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Is the Lloyds share price too cheap to ignore?

A brochure showing some of Lloyds Banking Group's major brands
Image: Lloyds Banking Group

The Lloyds Banking Group (LSE: LLOY) share price has continued to trend lower in recent weeks. Since hitting post-pandemic highs of 50p per share in early June, investor appetite for the FTSE 100 bank has slipped as fears over the Covid-19 crisis have grown. The penny stock was last trading around the 43p per share mark.

It’s worth remembering that the Lloyds’s share price is still 60% more expensive than it was a year ago. And it’s possible that dip buying from long-term investors could help the bank bounce again. Lloyds shares certainly look cheap on paper. The Footsie firm trades on a forward price-to-earnings (P/E) ratio of around 6 times. It also packs a chubby 5% dividend yield for 2020.

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Reasons to buy the FTSE 100 bank

There are several good reasons why some UK share pickers think the Lloyds share price will rebound sharply. These include:

1) The strong housing market

Low interest rates and government help for first-time buyers are likely to keep home purchases — and consequently activity at Lloyds’s mortgage lending arm — rattling along nicely. Lloyds is the country’s biggest home loans provider with some 20% of the market.

House purchase lending volumes hit their highest level on record in June as buyers rushed in before the stamp duty holiday expired. And Nationwide data more recently shows that home prices bounced around £5,000 in August following a dip the previous month. This suggests that the housing market will remain strong even as full-fat stamp duty returns.

2) Bright GDP forecasts

The UK economy is predicted to record strong and sustained growth over the medium term at least. This has the potential to lift Lloyds’s earnings steadily higher into the middle of the decade. The International Monetary Fund for example thinks that the British economy will expand 7% and 4.8% in 2021 and 2022, respectively, giving cyclical UK shares something to be encouraged by.

Why I’m not tempted by the Lloyds share price

There are clearly reasons to be optimistic about the Lloyds share price. To my mind, though, the risks facing ‘The Black Horse Bank’ remain too significant for me to invest.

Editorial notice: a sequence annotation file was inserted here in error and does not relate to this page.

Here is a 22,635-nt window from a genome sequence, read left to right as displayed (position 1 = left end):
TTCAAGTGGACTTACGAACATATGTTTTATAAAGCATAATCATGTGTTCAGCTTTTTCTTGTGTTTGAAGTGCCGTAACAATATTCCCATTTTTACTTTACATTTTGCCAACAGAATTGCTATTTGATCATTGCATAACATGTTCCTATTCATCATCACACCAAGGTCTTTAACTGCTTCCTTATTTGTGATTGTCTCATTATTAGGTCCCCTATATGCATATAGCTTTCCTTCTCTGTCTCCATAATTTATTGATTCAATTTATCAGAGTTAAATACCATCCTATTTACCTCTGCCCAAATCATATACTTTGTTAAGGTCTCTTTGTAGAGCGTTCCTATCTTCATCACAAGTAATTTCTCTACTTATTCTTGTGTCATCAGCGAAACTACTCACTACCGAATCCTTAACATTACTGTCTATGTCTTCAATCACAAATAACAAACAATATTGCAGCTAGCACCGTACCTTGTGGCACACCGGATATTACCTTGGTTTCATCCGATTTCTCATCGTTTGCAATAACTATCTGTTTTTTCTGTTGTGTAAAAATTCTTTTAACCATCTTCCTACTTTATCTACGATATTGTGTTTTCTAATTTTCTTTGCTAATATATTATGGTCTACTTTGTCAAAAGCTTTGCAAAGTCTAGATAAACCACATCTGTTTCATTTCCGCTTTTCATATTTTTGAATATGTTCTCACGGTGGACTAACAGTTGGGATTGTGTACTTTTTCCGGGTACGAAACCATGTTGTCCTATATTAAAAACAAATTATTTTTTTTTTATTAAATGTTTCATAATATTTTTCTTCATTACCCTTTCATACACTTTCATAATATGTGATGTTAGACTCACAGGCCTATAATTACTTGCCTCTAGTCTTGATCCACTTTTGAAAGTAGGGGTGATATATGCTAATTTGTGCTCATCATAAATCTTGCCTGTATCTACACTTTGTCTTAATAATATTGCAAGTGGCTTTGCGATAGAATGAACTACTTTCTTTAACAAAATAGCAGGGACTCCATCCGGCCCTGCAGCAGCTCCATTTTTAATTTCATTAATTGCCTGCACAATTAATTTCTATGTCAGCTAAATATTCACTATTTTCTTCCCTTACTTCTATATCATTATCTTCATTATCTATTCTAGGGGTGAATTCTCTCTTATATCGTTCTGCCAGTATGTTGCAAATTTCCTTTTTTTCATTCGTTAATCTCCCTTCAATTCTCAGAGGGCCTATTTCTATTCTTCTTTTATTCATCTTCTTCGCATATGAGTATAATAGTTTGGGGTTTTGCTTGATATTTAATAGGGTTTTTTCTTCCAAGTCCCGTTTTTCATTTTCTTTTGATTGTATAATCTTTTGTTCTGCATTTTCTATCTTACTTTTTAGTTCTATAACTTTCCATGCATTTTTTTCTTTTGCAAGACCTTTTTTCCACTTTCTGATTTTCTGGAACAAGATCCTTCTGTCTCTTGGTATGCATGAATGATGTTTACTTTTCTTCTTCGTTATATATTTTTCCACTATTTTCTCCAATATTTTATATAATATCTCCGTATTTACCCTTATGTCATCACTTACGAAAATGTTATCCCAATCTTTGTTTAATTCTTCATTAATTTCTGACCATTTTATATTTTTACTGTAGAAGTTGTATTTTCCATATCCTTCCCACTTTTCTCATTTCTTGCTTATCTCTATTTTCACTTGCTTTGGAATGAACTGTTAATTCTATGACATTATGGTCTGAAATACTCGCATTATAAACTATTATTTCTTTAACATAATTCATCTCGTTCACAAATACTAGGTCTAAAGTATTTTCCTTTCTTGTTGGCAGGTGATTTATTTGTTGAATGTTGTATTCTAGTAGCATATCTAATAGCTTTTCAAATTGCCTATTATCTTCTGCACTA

Firstly I’m concerned about a raft of recent data that shows the UK economy begin to struggle for traction again. Latest services PMI clocked in at 55, plummeting almost five points from July. This is a big deal because services make up around 80% of the domestic economy. The bad news could keep coming, too, as Covid-19 cases continue to rise.

It’s possible that the Bank of England will have to keep interest rates lower for longer, too, to compensate for another severe slowdown. This may help Lloyds’s mortgage business but overall it’s bad for banks — it makes it more difficult for them to make money through lending.

Finally, as a long-term investor I’m also turned off by Lloyds’s lack of overseas exposure compared with peers like Barclays and HSBC. This is likely to significantly hit profits growth and with it Lloyds’s share price performance. For these reasons I’d much rather buy other UK shares right now.

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Royston Wild has no position in any of the shares mentioned. The Motley Fool UK has recommended Barclays, HSBC Holdings, and Lloyds Banking Group. Views expressed on the companies mentioned in this article are those of the writer and therefore may differ from the official recommendations we make in our subscription services such as Share Advisor, Hidden Winners and Pro. Here at The Motley Fool we believe that considering a diverse range of insights makes us better investors.

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